Publisher: Bonnier Zaffre
Genre: Contemporary Fiction
Can you ever bury the past?
She’d recognised in him something of herself: that sense of not belonging, of secrets fiercely kept . . .
Five friends, newly graduated, travel together to the Lake District. Young and ambitious, they little imagine the events that will overtake them that fateful summer, tearing their fragile group apart.
Twenty years later, they return to the same spot, summoned by a mysterious bequest. It’s not long before old friendships – and old romances – are re-kindled. But soon, too, rivalries begin to re-emerge and wounds are painfully reopened . . .
How long does it take for past sins to be forgiven? And can the things they destroy ever really be recovered?
Welcome to my stop on the blog tour for Every Secret Thing.
From reading the blurb then judging by the cover art, I assumed that this would be a fairly light read, more women’s fiction than something with more depth. To my pleasant surprise it actually had a literary feel, it was pretty profound and intelligent.
It’s told in two main timelines, first the summer of 1995 when five friends head to their mentors house in the Lake District and then it switches to 2015. There are several perspectives here as each one of them narrates and it did take me a little bit to have all the characters straight. There are also a few chapters sporadically in the twenty year gap in between that filled in some holes in the characters lives and answered some questions that had been in the back of my mind.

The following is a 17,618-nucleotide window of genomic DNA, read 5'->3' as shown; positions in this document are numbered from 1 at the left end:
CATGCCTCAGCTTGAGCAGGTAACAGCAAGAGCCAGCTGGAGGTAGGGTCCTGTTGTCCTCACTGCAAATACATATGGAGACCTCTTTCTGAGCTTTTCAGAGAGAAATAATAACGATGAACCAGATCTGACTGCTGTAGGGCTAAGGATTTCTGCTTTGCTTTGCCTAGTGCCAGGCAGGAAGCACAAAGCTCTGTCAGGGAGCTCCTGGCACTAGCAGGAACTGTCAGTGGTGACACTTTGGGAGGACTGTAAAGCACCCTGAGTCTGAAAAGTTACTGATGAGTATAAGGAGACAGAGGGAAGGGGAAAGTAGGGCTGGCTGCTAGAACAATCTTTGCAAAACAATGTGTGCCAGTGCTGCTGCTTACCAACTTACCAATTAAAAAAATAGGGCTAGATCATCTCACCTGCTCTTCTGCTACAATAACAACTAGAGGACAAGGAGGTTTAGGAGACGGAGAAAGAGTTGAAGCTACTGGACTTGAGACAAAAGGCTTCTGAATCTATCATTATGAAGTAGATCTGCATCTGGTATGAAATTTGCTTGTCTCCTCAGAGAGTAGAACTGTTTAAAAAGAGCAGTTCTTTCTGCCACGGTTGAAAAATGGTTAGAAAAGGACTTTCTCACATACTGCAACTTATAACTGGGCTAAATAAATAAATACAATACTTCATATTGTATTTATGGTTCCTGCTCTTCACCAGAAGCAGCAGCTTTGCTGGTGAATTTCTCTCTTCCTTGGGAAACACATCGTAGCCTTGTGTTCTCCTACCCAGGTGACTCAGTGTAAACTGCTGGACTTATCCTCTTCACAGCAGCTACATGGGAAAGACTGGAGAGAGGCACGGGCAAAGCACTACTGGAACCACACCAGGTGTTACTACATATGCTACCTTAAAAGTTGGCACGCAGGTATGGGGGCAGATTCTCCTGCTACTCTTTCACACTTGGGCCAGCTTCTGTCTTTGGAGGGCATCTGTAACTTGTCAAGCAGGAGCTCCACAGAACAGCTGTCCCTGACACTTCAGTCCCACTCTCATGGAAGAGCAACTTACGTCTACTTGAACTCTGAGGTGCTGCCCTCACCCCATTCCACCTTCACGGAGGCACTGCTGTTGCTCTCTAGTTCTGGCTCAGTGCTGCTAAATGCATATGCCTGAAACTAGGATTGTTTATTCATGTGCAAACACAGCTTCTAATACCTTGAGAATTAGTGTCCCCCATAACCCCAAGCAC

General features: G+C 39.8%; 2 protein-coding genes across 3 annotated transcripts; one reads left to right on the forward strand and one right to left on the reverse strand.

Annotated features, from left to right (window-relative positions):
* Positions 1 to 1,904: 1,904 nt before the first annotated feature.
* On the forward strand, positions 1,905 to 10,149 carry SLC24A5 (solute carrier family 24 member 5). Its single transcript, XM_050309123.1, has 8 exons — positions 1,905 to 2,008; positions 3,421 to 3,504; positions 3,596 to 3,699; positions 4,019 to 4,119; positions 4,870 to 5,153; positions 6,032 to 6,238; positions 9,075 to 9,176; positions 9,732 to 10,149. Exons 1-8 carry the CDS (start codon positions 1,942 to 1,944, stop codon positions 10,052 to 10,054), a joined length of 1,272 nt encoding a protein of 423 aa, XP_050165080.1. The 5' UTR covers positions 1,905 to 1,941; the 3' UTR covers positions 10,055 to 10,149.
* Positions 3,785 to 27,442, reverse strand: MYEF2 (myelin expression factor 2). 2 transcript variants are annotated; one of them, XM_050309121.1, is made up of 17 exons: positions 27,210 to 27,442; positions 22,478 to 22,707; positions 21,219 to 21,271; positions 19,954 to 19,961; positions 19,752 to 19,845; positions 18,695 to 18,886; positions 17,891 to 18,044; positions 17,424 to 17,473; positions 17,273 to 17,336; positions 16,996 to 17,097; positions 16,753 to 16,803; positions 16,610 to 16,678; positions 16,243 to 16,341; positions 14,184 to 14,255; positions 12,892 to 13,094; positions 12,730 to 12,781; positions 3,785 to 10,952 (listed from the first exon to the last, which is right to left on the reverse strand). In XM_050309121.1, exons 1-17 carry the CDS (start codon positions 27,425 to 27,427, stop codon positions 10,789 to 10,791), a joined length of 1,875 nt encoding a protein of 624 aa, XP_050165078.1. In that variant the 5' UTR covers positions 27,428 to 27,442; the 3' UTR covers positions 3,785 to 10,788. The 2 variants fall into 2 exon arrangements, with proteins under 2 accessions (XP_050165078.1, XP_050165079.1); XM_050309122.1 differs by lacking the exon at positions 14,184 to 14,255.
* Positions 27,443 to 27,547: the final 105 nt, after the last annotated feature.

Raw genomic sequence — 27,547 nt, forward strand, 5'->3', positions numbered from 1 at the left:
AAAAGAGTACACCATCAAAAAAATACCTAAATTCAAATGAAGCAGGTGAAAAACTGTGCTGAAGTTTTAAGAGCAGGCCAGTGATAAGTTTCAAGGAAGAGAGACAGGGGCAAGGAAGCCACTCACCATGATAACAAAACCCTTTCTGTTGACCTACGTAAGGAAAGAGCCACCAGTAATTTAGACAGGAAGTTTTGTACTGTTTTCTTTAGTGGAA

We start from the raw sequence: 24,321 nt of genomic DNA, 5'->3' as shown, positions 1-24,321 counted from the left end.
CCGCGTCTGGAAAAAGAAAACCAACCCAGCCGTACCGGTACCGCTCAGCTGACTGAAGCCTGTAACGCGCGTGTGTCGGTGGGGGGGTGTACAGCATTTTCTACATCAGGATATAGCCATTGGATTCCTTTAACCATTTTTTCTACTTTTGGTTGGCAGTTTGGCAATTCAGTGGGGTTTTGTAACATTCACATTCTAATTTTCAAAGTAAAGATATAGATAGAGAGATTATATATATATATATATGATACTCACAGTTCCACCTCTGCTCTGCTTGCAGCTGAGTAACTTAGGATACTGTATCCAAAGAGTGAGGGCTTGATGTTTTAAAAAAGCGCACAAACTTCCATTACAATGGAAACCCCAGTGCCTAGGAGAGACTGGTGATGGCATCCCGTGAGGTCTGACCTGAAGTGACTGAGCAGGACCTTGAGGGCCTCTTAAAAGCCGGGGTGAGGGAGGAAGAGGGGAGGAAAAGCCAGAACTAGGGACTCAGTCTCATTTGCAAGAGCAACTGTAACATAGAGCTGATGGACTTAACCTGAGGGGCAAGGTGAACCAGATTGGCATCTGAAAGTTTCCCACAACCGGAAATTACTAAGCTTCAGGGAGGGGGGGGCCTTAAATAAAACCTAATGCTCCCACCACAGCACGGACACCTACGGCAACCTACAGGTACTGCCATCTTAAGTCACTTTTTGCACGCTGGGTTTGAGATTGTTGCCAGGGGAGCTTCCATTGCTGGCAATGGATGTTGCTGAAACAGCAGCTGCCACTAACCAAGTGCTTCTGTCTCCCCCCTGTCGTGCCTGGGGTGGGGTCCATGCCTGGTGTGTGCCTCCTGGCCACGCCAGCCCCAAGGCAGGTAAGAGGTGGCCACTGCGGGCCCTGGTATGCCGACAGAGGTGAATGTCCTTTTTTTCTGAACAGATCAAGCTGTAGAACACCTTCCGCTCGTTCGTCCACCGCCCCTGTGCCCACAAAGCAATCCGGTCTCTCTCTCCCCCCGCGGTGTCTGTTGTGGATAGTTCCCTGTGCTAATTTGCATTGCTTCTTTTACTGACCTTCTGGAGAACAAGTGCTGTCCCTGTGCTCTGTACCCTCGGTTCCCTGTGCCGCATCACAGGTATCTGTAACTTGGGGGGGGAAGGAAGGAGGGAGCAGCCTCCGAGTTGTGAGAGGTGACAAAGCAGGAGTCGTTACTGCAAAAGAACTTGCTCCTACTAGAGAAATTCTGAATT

The characterization is very deep, it’s almost like a character study or a dissection of a group of people and how their interactions, both past and present shaped them. The writing style is smart and full of depth and the setting was really brought to life through the authors use of descriptive imagery. The complexity of their interpersonal relationships was really quite interesting and there was a surprising twist that I wasn’t expecting, it was well played. I think this would appeal to women’s fictiona fans looking for a book with a literary bent.
Overall rating: 3/5
Thanks to Bookollective for my review copy.